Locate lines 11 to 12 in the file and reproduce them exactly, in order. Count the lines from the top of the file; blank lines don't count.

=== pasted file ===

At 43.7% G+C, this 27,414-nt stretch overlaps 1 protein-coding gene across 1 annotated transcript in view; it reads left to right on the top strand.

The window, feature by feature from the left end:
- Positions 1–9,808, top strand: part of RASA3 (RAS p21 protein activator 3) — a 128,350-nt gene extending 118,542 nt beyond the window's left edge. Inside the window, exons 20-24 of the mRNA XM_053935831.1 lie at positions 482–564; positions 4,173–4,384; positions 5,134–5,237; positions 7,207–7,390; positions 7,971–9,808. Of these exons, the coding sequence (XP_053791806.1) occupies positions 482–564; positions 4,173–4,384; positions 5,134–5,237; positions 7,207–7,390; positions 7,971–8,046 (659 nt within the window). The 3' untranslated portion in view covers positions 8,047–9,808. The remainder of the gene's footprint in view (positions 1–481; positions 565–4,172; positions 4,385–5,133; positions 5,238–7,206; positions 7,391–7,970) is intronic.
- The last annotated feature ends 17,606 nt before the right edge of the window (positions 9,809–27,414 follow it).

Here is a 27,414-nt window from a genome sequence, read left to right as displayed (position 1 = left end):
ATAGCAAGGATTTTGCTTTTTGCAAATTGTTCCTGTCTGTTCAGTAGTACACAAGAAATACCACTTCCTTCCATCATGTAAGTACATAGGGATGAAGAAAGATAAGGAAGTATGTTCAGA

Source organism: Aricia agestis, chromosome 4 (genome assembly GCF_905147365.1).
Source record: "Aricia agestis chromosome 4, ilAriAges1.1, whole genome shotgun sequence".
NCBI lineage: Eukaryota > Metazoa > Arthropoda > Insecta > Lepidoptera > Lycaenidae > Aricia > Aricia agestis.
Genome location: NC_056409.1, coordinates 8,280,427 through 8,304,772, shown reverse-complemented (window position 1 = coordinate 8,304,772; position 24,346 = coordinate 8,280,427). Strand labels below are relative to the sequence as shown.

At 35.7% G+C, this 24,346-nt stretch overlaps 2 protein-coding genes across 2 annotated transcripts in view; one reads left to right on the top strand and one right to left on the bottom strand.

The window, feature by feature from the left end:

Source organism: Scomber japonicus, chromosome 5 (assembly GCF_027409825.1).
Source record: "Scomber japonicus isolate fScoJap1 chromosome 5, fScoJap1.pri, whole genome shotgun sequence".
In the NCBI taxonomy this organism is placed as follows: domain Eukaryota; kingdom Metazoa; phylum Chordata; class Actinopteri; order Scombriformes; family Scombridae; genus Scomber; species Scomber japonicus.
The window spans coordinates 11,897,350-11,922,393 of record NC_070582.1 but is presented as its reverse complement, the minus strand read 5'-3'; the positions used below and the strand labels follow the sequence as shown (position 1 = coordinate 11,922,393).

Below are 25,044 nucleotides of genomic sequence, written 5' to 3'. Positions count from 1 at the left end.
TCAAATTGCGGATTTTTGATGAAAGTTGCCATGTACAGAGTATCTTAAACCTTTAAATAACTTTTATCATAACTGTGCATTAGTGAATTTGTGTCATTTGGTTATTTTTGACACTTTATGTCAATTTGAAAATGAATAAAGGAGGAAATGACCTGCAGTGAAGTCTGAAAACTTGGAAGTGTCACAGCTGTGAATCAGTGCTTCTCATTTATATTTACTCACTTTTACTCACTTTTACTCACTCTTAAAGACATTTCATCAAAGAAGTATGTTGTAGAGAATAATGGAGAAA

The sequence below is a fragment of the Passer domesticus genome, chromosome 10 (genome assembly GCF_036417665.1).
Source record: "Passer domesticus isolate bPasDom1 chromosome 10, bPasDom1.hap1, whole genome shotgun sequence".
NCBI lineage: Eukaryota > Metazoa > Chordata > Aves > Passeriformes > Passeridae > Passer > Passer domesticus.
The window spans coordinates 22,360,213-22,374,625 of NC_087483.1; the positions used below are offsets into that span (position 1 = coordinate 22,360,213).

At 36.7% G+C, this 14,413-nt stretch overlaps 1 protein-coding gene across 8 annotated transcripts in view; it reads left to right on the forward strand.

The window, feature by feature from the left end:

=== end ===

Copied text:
At 35.7% G+C, this 24,346-nt stretch overlaps 2 protein-coding genes across 2 annotated transcripts in view; one reads left to right on the top strand and one right to left on the bottom strand.

The window, feature by feature from the left end: